Legends of Diving Articles
Birth of a Sport
The Early Regulators
diaphragm operated demand regulator was developed in France
by Benoit Rouquayrol, a mining engineer, and August
Denayrouse, a naval lieutenant during the period 1863 to
The unit consisted of a volume tank made of copper,
approximately 20 inches long by 10 inches in diameter. This
was mounted horizontally across the diver's back. Attached
to the top was a single stage, lever operated, demand
regulator. On the end of the cylinder a shut off valve
connection was provided for attachment of a surface supplied
Working pressure of the cylinder was limited to 250-350 psi
at that time, providing only a short duration of air as a
back-up if the surface air supply was cut off.
Patents were obtained in 1865 on the entire unit as well as
the regulating devices in a single stage and two stage
concept. The unit was called the "Aerophore " and saw use by
the French Navy for a period of 7 years. In addition, it was
introduced to the sponge fishing industry. Later, a rubber
suit and full face mask was added to the design for more
Jules Verne in 1870 equipped his divers in his novel "TWENTY
THOUSAND LEAGUES UNDER THE SEA" with the Aerophore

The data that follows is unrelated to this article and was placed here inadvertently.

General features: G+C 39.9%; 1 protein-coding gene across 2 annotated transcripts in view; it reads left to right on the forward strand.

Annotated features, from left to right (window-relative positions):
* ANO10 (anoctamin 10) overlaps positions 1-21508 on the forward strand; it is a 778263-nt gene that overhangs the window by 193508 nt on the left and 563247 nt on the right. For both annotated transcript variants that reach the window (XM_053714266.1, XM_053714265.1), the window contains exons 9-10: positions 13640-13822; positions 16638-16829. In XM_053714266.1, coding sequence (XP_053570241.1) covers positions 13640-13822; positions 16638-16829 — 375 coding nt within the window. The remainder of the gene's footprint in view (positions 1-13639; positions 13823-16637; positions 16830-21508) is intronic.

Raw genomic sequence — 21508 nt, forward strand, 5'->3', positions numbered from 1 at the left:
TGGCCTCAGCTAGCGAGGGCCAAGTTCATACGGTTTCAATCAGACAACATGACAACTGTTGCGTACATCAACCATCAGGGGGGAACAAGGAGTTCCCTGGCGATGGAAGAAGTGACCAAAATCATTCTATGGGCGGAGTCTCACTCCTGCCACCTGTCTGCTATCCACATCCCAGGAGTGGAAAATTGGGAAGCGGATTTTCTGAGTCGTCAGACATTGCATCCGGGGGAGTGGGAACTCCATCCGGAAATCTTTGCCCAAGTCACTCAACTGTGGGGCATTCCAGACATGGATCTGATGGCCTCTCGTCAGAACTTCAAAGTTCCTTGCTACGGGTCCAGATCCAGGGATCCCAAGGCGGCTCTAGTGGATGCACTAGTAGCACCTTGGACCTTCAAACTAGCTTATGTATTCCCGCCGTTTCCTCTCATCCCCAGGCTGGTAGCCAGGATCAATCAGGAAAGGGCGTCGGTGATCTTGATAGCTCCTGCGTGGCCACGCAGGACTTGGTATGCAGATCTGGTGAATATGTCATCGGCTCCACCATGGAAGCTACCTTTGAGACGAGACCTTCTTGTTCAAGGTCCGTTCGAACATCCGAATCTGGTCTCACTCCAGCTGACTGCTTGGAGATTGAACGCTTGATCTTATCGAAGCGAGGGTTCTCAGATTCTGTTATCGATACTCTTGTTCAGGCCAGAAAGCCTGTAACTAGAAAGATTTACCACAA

In 1875, a triple tank unit was offered, mounted upright on
the diver's back with the regulator attached at an angle to
prevent hitting the back of the diver's head. This was
introduced in the field with a higher pressure air supply
allowing more useful time under water.
In 1926, Commander Yves Le Prieur and Maurice Femez
developed a hand controlled free flow unit using a 38 cu.ft.
1,800 psi cylinder. In 1927 a full face mask was added by Le
Prieur. Classes and demonstrations were conducted in the use
of the apparatus in swimming pools and the open ocean.
In December 1942, with the occupation of France, the French
Navy became inactive and a young Naval lieutenant found
himself pursuing a dream of a completely automatic breathing
device. Jacques-Yves Costeau made contact with Air Liquide
CIE, the major gas equipment company in Europe. There he was
introduced to a young Canadian gas engineer, Emile Gagnan.
Together they took an existing butane gas regulating device
and reworked it for underwater use. The initial concept had
only one hose and a Fernez mouth piece. Unfortunately, it
free flowed air in certain position underwater. In February
of 1943, the initial two hose regulator concept was born
with a flapper type exhaust valve located at the diaphragm
level. Later a patent was granted on the two hose concept
and exhalation system.
In 1946, La Spirotechnique was formed to produce the first
regulators in Europe. The "Aqua-Lung" regulator became a
Icorn, international dive legend, presents this article in the dive
legends series. Icorn attended the first instructor's course in the
United States at Scripps Institute in 1953. From there he has gone on to
an illustrious career in diving with many awards. Read more on
Nick Icorn, a legend at the Third Annual International Legends Festival
at the Portage Quarry in August, 2008.
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